Voice over the intercom:  Attention jurors, you are required to move to the Courthouse in Glendale at 1:30.

Shit.  They are moving these beautiful people to a different courthouse 10 miles away.  Is there a bus?

Court: “You can take a shuttle every 15 minutes.  Or get there on your own. Either way, you better be there or we will come after you.”  Again I paraphrase.  Park in the Marketplace parking lot 65 blocks away.  Take your ticket, we will validate.

(This becomes an issue)

So, I dash home (10 minutes), click click through email, have a ham sandwich, then head to the parking lot in Glendale and grab a ticket.

End.  Part I.


Jury Duty 2016, a Limited Series. Episode 2.


Ok. All of the Burbank jury pool contestants make it to Glendale.  We park in the structure (did I mention, this becomes as issue?) and walk the 4 blocks to the courthouse.  By the way, Glendale is lovely.  I even walk past the YMCA where Isabella does her flip-flop gymnastics stuff.

The bailiff calls us into the courtroom. We all stand up, raise our right hands, and solemnly swear.  The last time I did that, I ended up married.  I look around, no one is wearing white.  No one says “speak now or forever hold your peace.” Whew.

Wait, this is the Juror pool.  Back to the narrative (and I love my wife.):

The judge gives us a 20 second discourse on the trial.  A massage parlor.  Undercover police.  “Services” are offered, allegedly.

The trial will run 7 to 10 days.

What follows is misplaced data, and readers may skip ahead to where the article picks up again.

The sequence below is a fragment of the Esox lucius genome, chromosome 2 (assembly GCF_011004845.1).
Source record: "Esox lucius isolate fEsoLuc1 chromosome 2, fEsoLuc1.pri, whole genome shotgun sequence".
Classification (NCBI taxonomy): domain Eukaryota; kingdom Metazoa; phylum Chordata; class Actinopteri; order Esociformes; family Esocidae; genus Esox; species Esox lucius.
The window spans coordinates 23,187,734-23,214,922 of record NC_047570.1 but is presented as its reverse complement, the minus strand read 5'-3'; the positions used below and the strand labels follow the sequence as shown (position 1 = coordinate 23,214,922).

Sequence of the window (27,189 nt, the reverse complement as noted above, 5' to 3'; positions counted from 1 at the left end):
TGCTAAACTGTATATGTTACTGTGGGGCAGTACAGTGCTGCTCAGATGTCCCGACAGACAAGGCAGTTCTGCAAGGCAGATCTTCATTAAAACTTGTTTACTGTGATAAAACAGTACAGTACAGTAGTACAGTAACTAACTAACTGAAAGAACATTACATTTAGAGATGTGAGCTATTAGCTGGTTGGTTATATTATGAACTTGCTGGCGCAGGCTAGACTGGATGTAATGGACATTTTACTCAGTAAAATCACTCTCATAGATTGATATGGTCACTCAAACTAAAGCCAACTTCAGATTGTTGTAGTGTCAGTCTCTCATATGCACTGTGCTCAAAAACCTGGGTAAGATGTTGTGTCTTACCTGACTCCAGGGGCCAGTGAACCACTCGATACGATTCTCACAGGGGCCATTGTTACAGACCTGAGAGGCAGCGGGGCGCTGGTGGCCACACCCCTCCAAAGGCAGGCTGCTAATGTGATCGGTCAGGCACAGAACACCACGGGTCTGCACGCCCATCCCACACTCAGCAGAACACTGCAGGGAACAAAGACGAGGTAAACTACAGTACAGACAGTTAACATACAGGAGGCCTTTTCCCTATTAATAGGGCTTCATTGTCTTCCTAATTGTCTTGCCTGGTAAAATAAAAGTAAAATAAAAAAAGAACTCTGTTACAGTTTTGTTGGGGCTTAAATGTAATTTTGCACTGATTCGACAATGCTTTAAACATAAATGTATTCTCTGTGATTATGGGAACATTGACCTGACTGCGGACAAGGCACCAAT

Wait.  What?  7-10 days?  All of these people?  For this?  A Happy Ending?

But, the judge says kindly:  We won’t start until 1:30 each day.  Because, it is more convenient to mess up 7-10 days in the afternoon than to mess up half that time all day.  (Again, he didn’t actually say that, but he had very expressive eyebrows.)

Crap.  (Did I say Crap yet.  Probably.)

The judge reads the list of witnesses.  It has three names.  All police officers.  Who’s the victim of this crime?  No home owner’s association.  No pearl-clutching Church members. No human trafficking victim (a very, very important issue). No innocent bystanders.  Nothing.

The State, says the judge.

Judge:  Jury selection is often the most time consuming part of a trial.

Hence, 7-10 days.

They call the first 18 people to the jury selection box.  I’m number 15.  Voir Dire, (a French term meaning: tell us if you think the defendant is guilty so the liberal lawyers can object.)

They ask everyone a bunch of questions.  Turns out, my uncle worked in law enforcement for the county of Los Angeles as a Probation Officer.  The prosecutor seems pleased. I’m from a family of law enforcement.  (She also seems straight out of Central Casting: tall, pretty, thin, blonde.)

Then I open my big fat mouth:  Yeah, at family get-togethers tales were told, fables unfurled, bullshit was shared.  Cops and FBI agents.  Welcome to mi familia.  (Did I tell you about the time….)

I mention the “dark side” of police work.  Rules get bent, rights are questionable without a lawyer present.  You know, friendly, upbeat topics.

The prosecutor seems less enthused than I expected.  I thought I was cute and charming, what with my disarming demeanor and story of life as I know it.

Apparently, how the world sees me is different than how I see myself.  I am shocked.

The judge declares that today’s session is over.  Take your validated parking ticket to the structure and you’ll get away.  Oh, and come back tomorrow it 1:45.  Because we want to screw your whole day.

(I did mention this becomes an issue, right?)

Jury Duty, 2016. Episode III. A New Hope. (Ewoks need not apply)

Did I mention the parking structure.

(By the way, thank you for reading this far into my silly blog.  Also, don’t yell at me about  the Star Wars Episode III A New Hope thing.  Yes, A New Hope is episode IV.  Here’s my back.  Get off it.)